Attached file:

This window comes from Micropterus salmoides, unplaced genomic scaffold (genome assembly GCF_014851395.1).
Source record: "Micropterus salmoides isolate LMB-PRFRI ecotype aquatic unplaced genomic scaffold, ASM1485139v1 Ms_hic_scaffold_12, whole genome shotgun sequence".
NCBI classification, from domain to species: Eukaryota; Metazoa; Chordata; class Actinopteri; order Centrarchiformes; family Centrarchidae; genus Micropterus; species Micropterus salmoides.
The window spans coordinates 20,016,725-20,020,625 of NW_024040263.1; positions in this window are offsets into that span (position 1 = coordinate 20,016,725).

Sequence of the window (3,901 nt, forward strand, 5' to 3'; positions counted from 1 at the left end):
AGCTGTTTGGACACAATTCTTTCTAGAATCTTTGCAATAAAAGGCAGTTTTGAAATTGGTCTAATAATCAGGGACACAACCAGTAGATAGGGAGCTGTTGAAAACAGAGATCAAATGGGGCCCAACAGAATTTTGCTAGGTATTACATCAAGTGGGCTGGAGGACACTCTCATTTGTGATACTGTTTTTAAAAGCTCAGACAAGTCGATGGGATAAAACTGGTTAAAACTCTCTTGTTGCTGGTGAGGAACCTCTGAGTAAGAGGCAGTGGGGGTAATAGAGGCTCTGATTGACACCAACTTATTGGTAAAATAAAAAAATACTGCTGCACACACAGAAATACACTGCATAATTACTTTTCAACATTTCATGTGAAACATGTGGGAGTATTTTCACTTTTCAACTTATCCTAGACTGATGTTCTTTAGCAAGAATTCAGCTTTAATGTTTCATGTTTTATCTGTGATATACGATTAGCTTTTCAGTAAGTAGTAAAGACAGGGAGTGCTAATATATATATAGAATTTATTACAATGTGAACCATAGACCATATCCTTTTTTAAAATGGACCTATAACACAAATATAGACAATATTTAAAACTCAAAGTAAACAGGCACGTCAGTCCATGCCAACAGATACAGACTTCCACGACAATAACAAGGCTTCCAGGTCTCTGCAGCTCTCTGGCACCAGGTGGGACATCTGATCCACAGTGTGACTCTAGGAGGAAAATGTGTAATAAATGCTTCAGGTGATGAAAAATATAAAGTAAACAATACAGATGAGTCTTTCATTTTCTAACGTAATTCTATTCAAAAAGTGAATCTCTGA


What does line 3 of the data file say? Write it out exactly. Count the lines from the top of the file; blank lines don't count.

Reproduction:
NCBI classification, from domain to species: Eukaryota; Metazoa; Chordata; class Actinopteri; order Centrarchiformes; family Centrarchidae; genus Micropterus; species Micropterus salmoides.